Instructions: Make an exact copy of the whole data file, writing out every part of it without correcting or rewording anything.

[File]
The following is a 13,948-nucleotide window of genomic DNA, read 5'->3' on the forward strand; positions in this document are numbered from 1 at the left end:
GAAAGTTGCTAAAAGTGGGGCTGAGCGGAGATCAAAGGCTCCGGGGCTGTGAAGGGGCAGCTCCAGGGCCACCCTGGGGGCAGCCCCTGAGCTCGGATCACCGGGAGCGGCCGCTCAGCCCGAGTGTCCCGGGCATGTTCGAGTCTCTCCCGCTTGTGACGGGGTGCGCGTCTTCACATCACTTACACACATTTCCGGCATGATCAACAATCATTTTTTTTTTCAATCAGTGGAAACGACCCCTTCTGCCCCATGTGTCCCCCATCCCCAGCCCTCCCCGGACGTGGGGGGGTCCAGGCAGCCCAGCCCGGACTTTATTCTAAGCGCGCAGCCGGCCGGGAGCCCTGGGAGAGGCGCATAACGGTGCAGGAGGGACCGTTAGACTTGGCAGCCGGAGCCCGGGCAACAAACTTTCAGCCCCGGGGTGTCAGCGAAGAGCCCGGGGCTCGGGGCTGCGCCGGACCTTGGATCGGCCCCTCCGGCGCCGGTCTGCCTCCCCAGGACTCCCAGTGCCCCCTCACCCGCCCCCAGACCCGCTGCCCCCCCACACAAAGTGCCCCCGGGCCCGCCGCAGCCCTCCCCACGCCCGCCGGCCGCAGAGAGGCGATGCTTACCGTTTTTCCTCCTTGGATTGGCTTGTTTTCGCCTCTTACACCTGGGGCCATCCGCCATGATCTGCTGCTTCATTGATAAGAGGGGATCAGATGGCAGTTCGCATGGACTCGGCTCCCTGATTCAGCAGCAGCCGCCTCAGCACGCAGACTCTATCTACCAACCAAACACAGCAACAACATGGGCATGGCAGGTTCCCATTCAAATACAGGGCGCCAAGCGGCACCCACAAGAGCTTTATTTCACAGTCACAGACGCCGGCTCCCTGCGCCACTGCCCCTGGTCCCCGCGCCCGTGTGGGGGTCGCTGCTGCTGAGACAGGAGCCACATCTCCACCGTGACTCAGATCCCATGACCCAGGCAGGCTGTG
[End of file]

The following is a 13,948-nucleotide window of genomic DNA, read 5'->3' on the forward strand; positions in this document are numbered from 1 at the left end:
GAAAGTTGCTAAAAGTGGGGCTGAGCGGAGATCAAAGGCTCCGGGGCTGTGAAGGGGCAGCTCCAGGGCCACCCTGGGGGCAGCCCCTGAGCTCGGATCACCGGGAGCGGCCGCTCAGCCCGAGTGTCCCGGGCATGTTCGAGTCTCTCCCGCTTGTGACGGGGTGCGCGTCTTCACATCACTTACACACATTTCCGGCATGATCAACAATCATTTTTTTTTTCAATCAGTGGAAACGACCCCTTCTGCCCCATGTGTCCCCCATCCCCAGCCCTCCCCGGACGTGGGGGGGTCCAGGCAGCCCAGCCCGGACTTTATTCTAAGCGCGCAGCCGGCCGGGAGCCCTGGGAGAGGCGCATAACGGTGCAGGAGGGACCGTTAGACTTGGCAGCCGGAGCCCGGGCAACAAACTTTCAGCCCCGGGGTGTCAGCGAAGAGCCCGGGGCTCGGGGCTGCGCCGGACCTTGGATCGGCCCCTCCGGCGCCGGTCTGCCTCCCCAGGACTCCCAGTGCCCCCTCACCCGCCCCCAGACCCGCTGCCCCCCCACACAAAGTGCCCCCGGGCCCGCCGCAGCCCTCCCCACGCCCGCCGGCCGCAGAGAGGCGATGCTTACCGTTTTTCCTCCTTGGATTGGCTTGTTTTCGCCTCTTACACCTGGGGCCATCCGCCATGATCTGCTGCTTCATTGATAAGAGGGGATCAGATGGCAGTTCGCATGGACTCGGCTCCCTGATTCAGCAGCAGCCGCCTCAGCACGCAGACTCTATCTACCAACCAAACACAGCAACAACATGGGCATGGCAGGTTCCCATTCAAATACAGGGCGCCAAGCGGCACCCACAAGAGCTTTATTTCACAGTCACAGACGCCGGCTCCCTGCGCCACTGCCCCTGGTCCCCGCGCCCGTGTGGGGGTCGCTGCTGCTGAGACAGGAGCCACATCTCCACCGTGACTCAGATCCCATGACCCAGGCAGGCTGTG